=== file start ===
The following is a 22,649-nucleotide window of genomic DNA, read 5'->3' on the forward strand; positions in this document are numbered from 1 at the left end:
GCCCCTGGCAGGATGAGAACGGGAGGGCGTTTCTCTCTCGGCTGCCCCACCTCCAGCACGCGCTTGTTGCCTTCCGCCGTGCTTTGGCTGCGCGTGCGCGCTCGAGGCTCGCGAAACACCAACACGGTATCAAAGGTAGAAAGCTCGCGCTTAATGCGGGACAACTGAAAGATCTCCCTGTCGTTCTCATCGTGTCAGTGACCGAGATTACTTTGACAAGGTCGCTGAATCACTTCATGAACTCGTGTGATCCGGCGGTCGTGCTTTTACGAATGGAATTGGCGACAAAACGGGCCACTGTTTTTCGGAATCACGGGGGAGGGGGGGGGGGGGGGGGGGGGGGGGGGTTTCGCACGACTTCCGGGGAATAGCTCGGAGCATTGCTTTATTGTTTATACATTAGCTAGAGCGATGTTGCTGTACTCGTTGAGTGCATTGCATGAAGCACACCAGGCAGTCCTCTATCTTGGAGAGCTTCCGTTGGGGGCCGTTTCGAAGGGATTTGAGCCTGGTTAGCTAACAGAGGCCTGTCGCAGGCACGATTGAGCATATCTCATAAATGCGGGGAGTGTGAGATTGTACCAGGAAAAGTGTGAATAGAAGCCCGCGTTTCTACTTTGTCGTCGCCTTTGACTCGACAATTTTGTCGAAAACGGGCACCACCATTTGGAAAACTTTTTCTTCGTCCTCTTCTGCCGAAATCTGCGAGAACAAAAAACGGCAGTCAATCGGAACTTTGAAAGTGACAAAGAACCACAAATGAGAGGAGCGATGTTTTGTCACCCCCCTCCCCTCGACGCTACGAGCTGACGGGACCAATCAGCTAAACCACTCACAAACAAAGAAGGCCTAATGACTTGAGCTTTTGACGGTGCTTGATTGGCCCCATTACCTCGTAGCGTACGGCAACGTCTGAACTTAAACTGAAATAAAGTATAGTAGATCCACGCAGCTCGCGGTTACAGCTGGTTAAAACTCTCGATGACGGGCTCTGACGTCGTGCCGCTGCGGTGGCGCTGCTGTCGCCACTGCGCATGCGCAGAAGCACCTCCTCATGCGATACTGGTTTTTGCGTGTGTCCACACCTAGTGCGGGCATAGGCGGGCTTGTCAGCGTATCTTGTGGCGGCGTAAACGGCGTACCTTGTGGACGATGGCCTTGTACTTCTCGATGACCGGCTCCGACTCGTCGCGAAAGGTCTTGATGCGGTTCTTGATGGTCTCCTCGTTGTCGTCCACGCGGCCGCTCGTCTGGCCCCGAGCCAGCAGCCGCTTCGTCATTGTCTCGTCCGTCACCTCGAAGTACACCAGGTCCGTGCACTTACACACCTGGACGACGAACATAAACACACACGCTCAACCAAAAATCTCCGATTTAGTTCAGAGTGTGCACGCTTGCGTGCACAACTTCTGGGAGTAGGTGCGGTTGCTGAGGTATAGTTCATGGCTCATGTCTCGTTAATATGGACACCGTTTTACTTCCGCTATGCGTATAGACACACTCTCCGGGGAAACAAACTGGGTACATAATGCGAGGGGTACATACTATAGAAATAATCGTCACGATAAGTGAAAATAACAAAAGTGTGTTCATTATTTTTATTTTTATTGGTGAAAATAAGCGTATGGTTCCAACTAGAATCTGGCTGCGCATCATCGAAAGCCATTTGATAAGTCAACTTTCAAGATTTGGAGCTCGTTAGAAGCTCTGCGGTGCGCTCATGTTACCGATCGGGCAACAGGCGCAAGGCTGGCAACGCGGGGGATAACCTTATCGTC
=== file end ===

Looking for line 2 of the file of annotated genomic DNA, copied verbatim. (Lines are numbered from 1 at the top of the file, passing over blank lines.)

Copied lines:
GCCCCTGGCAGGATGAGAACGGGAGGGCGTTTCTCTCTCGGCTGCCCCACCTCCAGCACGCGCTTGTTGCCTTCCGCCGTGCTTTGGCTGCGCGTGCGCGCTCGAGGCTCGCGAAACACCAACACGGTATCAAAGGTAGAAAGCTCGCGCTTAATGCGGGACAACTGAAAGATCTCCCTGTCGTTCTCATCGTGTCAGTGACCGAGATTACTTTGACAAGGTCGCTGAATCACTTCATGAACTCGTGTGATCCGGCGGTCGTGCTTTTACGAATGGAATTGGCGACAAAACGGGCCACTGTTTTTCGGAATCACGGGGGAGGGGGGGGGGGGGGGGGGGGGGGGGGGTTTCGCACGACTTCCGGGGAATAGCTCGGAGCATTGCTTTATTGTTTATACATTAGCTAGAGCGATGTTGCTGTACTCGTTGAGTGCATTGCATGAAGCACACCAGGCAGTCCTCTATCTTGGAGAGCTTCCGTTGGGGGCCGTTTCGAAGGGATTTGAGCCTGGTTAGCTAACAGAGGCCTGTCGCAGGCACGATTGAGCATATCTCATAAATGCGGGGAGTGTGAGATTGTACCAGGAAAAGTGTGAATAGAAGCCCGCGTTTCTACTTTGTCGTCGCCTTTGACTCGACAATTTTGTCGAAAACGGGCACCACCATTTGGAAAACTTTTTCTTCGTCCTCTTCTGCCGAAATCTGCGAGAACAAAAAACGGCAGTCAATCGGAACTTTGAAAGTGACAAAGAACCACAAATGAGAGGAGCGATGTTTTGTCACCCCCCTCCCCTCGACGCTACGAGCTGACGGGACCAATCAGCTAAACCACTCACAAACAAAGAAGGCCTAATGACTTGAGCTTTTGACGGTGCTTGATTGGCCCCATTACCTCGTAGCGTACGGCAACGTCTGAACTTAAACTGAAATAAAGTATAGTAGATCCACGCAGCTCGCGGTTACAGCTGGTTAAAACTCTCGATGACGGGCTCTGACGTCGTGCCGCTGCGGTGGCGCTGCTGTCGCCACTGCGCATGCGCAGAAGCACCTCCTCATGCGATACTGGTTTTTGCGTGTGTCCACACCTAGTGCGGGCATAGGCGGGCTTGTCAGCGTATCTTGTGGCGGCGTAAACGGCGTACCTTGTGGACGATGGCCTTGTACTTCTCGATGACCGGCTCCGACTCGTCGCGAAAGGTCTTGATGCGGTTCTTGATGGTCTCCTCGTTGTCGTCCACGCGGCCGCTCGTCTGGCCCCGAGCCAGCAGCCGCTTCGTCATTGTCTCGTCCGTCACCTCGAAGTACACCAGGTCCGTGCACTTACACACCTGGACGACGAACATAAACACACACGCTCAACCAAAAATCTCCGATTTAGTTCAGAGTGTGCACGCTTGCGTGCACAACTTCTGGGAGTAGGTGCGGTTGCTGAGGTATAGTTCATGGCTCATGTCTCGTTAATATGGACACCGTTTTACTTCCGCTATGCGTATAGACACACTCTCCGGGGAAACAAACTGGGTACATAATGCGAGGGGTACATACTATAGAAATAATCGTCACGATAAGTGAAAATAACAAAAGTGTGTTCATTATTTTTATTTTTATTGGTGAAAATAAGCGTATGGTTCCAACTAGAATCTGGCTGCGCATCATCGAAAGCCATTTGATAAGTCAACTTTCAAGATTTGGAGCTCGTTAGAAGCTCTGCGGTGCGCTCATGTTACCGATCGGGCAACAGGCGCAAGGCTGGCAACGCGGGGGATAACCTTATCGTC